“Lucien! Welcome to our humble home. Let me introduce our daughters,” Andre addressed, standing to greet him. The three girls stood in unison and bowed their heads in acknowledgement. Lucien noticed that the single, older girl, to Andre’s right, was heavily pregnant. The Breton followed Lucien’s stare, and stretched his right arm out in her direction.

“”This is Patrice and our little grandson, Boubou.” He lightly touched her swollen belly which seemed to defy gravity. The young woman smiled and placed her hand on his, “and these two treasures are Mai and Meta,” he continued, waving his other arm at the two charming doppelgangers on his left. Their coordinated smiles melted the doctor’s heart.

The starters were served and Lucien’s gastronomic anticipation was realised. Each plate contained a freshly cooked galette. Folded within its crusty embrace, lay a thick rasher of ham, topped with  slices of Emmental cheese, herbs and a perfect fried egg. Lucien was forced to admit that, never in his life, had he tasted such homely, satisfying food, prepared with so much love. He shuddered to think what that single plate would cost on the Left Bank. Not much change out of twenty Euros and nowhere near the same quality, he thought.

If the entree had left Lucien smacking his lips, the main put it in the shade. A succulent pork chop bathed in cider gravy with apple and baby onions. This was accompanied by a selection of seasonal vegetables, picked a few metres away from where he was sitting. This delight came with sauteed potatoes in parsley, shallots and garlic. By the time the toffee-golden tarte tatin was ceremoniously whisked from the giant range, Lucien was ruing the inadequate size of his stomach. Gingerly, he nibbled at the caramelised delicacy, covered in Chantilly cream. Every bite was a paradox of pleasure and pain as his waistband protested. Even so, it was the perfect end to a perfect meal – or so he thought, until the cheeseboard arrived. More Heaven.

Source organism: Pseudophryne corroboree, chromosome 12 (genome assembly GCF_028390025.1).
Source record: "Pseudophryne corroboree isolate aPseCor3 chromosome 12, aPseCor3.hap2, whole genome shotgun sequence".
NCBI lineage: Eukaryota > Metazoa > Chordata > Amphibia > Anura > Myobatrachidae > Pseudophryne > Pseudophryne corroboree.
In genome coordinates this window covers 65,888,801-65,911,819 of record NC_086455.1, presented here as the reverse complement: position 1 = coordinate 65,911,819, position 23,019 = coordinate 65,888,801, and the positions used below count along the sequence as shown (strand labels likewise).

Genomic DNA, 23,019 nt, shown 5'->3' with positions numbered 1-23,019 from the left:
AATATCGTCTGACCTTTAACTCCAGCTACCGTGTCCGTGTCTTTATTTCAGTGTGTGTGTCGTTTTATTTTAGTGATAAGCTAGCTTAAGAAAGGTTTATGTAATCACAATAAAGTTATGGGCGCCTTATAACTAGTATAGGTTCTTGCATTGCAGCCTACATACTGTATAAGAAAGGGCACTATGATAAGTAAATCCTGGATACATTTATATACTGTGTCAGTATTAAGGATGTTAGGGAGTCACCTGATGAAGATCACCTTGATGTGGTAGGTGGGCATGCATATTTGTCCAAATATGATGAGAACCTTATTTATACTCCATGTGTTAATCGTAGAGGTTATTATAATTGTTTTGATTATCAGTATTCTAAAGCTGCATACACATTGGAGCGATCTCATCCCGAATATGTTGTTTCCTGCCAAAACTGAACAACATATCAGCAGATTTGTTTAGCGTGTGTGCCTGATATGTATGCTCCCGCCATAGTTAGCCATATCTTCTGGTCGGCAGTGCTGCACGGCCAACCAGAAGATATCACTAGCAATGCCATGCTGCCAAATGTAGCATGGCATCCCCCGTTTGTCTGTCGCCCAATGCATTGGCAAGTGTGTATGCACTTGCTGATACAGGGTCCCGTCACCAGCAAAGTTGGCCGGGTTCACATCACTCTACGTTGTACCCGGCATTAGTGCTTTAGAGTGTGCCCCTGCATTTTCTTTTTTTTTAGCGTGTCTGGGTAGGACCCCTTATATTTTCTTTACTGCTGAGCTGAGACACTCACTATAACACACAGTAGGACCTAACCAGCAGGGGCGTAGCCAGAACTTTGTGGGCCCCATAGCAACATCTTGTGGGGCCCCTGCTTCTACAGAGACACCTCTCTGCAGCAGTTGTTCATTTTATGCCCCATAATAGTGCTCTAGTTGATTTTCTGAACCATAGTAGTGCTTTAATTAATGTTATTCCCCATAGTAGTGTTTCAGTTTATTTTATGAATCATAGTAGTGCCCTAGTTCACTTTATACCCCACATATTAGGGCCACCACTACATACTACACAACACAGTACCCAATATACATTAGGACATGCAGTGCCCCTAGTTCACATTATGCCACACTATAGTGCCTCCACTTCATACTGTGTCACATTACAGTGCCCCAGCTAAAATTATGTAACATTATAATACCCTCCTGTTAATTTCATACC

The conversation was as rich and satisfying as the food. Lucien listened intently to the adventures of his host in the troubled areas of Sub-Saharan Africa. The three young diners, adopted by the couple, were a drop in the ocean of his brave feats. Andre and his team had saved over one hundred orphaned children from certain death, or worse.

The whole day, the train journey, Andre’s welcome, the house, the company and the meal had alleviated the agony Lucien experienced, like a magical analgesic. Sitting with this unusual but beautiful family. Lucien began to reconsider his actions. He could leave that world behind and settle here in the peaceful surroundings of Finisterre.

That was, until his phone rang. Making his apologies, he checked the screen – MIMI.


  1. Kenneth Childs

    Wonderfully imaginative and descriptive. Your knowledge and love of France is very apparent.

    • brian

      Thanks Ken. My second home. I’ve had that very meal and felt just like Lucien. Happy and free.